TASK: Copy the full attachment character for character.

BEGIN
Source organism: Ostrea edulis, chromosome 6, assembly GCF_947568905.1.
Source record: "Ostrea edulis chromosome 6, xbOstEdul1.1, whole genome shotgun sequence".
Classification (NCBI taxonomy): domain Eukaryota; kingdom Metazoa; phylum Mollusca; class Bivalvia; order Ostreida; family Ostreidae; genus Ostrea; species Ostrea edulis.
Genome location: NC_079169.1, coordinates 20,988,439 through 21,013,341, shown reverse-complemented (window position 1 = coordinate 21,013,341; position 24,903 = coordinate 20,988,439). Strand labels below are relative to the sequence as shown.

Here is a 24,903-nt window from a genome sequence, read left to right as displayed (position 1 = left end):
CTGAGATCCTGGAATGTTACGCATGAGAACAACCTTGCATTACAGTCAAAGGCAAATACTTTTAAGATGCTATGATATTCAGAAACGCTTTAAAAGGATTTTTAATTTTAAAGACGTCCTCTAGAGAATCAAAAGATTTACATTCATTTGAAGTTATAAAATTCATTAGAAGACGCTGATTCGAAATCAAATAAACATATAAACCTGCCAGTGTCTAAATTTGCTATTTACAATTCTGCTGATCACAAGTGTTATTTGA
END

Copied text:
Source organism: Ostrea edulis, chromosome 6, assembly GCF_947568905.1.
Source record: "Ostrea edulis chromosome 6, xbOstEdul1.1, whole genome shotgun sequence".
Classification (NCBI taxonomy): domain Eukaryota; kingdom Metazoa; phylum Mollusca; class Bivalvia; order Ostreida; family Ostreidae; genus Ostrea; species Ostrea edulis.
Genome location: NC_079169.1, coordinates 20,988,439 through 21,013,341, shown reverse-complemented (window position 1 = coordinate 21,013,341; position 24,903 = coordinate 20,988,439). Strand labels below are relative to the sequence as shown.

Here is a 24,903-nt window from a genome sequence, read left to right as displayed (position 1 = left end):
CTGAGATCCTGGAATGTTACGCATGAGAACAACCTTGCATTACAGTCAAAGGCAAATACTTTTAAGATGCTATGATATTCAGAAACGCTTTAAAAGGATTTTTAATTTTAAAGACGTCCTCTAGAGAATCAAAAGATTTACATTCATTTGAAGTTATAAAATTCATTAGAAGACGCTGATTCGAAATCAAATAAACATATAAACCTGCCAGTGTCTAAATTTGCTATTTACAATTCTGCTGATCACAAGTGTTATTTGA